A Reporter's Journey in the Congo
Anchor Books, 9780345806321, 288pp.
Publication Date: November 4, 2014
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January 2014 Indie Next List
“The tumultuous history of the Congo is fraught with power at its most corrupt, capitalism in its greediest form, and human survival at its most desperate. Sundaram, who lives in Kigali, Rwanda, knew nothing of journalism or the Congo when he traveled there to write about the country and pursue a writing career. This debut is the result of an 18-month occupation during which Sundaram is robbed, contracts malaria, and sees firsthand the undignified crushing of the human soul. This is reportage in its most excellent form -- immediate, informative, and riveting.”
— Sarah Bagby, Watermark Books, Wichita, KS
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Book of the Year, The Royal African Society (UK)
In the powerful travel-writing tradition of Ryszard Kapuoeci ski and V.S. Naipaul, a haunting memoir of a dangerous and disorienting year of self-discovery in one of the world's unhappiest countries.
In August 2005, Anjan Sundaram abandoned his path to a Yale Ph.D. in mathematics to travel to the Democratic Republic of the Congo and refashion himself as a journalist. He found a country that was diseased, corrupt, and poised on the cusp of war. When Sundaram is engaged as a "stringer" for the Associated Press, he becomes a chronicler for a country he's just beginning to experience. Stringer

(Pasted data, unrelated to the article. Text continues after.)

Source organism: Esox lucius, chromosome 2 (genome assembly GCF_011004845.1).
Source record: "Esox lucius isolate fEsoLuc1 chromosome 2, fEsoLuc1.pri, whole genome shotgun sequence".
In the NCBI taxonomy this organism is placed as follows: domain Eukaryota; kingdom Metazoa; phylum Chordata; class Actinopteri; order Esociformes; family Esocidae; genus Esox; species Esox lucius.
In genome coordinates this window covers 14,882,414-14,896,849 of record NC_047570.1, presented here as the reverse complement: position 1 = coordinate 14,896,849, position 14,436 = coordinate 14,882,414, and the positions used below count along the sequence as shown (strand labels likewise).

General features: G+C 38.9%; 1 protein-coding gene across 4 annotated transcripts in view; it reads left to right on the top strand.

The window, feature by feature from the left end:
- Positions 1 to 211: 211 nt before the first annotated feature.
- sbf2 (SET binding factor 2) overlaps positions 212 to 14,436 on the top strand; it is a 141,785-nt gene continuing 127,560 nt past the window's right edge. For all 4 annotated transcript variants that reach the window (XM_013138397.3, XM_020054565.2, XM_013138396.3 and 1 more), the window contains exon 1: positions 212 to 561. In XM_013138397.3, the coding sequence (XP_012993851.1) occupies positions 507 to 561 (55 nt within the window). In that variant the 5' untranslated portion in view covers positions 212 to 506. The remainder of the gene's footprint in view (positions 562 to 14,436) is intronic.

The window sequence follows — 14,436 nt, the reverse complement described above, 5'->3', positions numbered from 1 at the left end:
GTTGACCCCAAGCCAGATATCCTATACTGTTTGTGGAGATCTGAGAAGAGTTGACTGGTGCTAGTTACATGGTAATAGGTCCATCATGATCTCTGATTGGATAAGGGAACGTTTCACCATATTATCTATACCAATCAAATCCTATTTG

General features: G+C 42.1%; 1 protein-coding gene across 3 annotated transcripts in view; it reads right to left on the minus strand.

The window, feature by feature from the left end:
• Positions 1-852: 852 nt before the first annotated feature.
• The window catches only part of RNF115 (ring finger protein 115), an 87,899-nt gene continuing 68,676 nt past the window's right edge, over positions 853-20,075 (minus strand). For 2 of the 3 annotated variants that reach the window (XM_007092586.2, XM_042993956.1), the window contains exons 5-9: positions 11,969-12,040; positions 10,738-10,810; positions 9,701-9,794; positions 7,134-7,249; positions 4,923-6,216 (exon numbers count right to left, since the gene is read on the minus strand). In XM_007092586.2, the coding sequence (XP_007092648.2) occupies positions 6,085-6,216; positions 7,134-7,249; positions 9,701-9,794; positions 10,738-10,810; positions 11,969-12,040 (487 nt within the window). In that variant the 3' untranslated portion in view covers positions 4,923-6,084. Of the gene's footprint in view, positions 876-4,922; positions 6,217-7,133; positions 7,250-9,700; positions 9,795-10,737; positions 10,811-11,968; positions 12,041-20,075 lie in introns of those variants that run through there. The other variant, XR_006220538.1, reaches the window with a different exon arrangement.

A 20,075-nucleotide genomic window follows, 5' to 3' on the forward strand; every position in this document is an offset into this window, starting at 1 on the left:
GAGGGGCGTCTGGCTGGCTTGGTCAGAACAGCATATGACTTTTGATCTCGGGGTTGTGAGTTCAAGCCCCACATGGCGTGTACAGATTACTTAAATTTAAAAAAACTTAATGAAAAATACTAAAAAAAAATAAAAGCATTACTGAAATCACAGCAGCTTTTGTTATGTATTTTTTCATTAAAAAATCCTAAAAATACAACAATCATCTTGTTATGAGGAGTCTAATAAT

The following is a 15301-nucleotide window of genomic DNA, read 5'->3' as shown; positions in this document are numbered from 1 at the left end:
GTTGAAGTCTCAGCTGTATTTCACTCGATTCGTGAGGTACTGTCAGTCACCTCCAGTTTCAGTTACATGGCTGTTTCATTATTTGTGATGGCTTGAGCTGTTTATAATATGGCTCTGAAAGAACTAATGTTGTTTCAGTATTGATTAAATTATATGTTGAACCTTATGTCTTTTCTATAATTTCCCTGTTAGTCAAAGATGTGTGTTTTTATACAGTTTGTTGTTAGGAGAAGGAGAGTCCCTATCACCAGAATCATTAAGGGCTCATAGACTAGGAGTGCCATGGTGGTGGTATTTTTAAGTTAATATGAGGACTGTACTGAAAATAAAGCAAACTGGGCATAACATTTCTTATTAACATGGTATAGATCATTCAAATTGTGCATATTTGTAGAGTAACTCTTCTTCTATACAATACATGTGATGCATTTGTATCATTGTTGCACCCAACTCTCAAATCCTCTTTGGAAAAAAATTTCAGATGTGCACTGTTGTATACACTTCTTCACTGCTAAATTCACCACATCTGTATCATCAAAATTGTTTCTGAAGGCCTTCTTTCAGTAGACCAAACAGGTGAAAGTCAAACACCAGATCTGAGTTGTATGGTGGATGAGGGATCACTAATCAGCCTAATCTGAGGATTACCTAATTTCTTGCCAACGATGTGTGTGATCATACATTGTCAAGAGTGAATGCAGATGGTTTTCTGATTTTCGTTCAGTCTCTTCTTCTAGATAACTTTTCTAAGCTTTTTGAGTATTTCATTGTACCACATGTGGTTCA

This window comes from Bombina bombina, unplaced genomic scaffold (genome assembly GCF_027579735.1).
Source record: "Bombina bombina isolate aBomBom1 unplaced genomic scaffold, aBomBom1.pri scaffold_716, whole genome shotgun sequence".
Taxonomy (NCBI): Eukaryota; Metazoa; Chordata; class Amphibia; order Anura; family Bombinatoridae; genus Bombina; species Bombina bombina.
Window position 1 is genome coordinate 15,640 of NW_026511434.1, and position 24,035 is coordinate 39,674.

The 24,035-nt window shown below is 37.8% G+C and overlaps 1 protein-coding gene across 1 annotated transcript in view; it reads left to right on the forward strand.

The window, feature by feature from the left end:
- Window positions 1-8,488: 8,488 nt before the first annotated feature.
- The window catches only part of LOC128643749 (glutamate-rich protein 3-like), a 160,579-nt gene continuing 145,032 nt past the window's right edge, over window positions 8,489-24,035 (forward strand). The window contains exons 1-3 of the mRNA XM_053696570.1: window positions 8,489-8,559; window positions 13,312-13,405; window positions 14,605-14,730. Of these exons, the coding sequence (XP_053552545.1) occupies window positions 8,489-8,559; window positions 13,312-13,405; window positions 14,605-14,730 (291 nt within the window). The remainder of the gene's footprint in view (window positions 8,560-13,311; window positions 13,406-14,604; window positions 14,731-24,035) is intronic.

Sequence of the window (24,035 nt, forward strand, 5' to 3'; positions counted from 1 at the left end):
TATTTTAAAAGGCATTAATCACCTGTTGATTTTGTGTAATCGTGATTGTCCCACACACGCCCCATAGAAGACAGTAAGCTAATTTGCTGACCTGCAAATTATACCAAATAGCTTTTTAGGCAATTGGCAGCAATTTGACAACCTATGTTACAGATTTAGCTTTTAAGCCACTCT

is his searing portrait of life in this broken, lawless place, an account of the rocky education of a reporter. Sundaram describes the grueling reality of daily existence in the Congo, intimately outlining his own struggle to make sense of life in a world where cab rides can end at gunpoint and rebel generals are only a phone call away. As the city of Kinshasha descends into anarchy after a contested election, Sundaram takes shelter in a factory to file report after report even as other journalists flee. Oscillating between anger and loneliness and between melancholy and exhilaration, Stringer
completely transports us not only to the Congo--but to the limits of sanity, reason, and experience.
About the Author
Anjan Sundaram is an award-winning journalist who has reported from Africa and the Middle East for The New York Times and the Associated Press. His writing has also appeared in Foreign Policy, Fortune, The Washington Post, the Los Angeles Times, the Chicago Tribune, The Telegraph, The Guardian, the International Herald Tribune, and the Huffington Post. He has been interviewed by the BBC World Service and Radio France Internationale for his analysis of the conflict in Congo. He received a Reuters journalism award in 2006 for his reporting on Pygmy tribes in Congo's rain forest. He currently lives in Kigali, Rwanda, with his wife.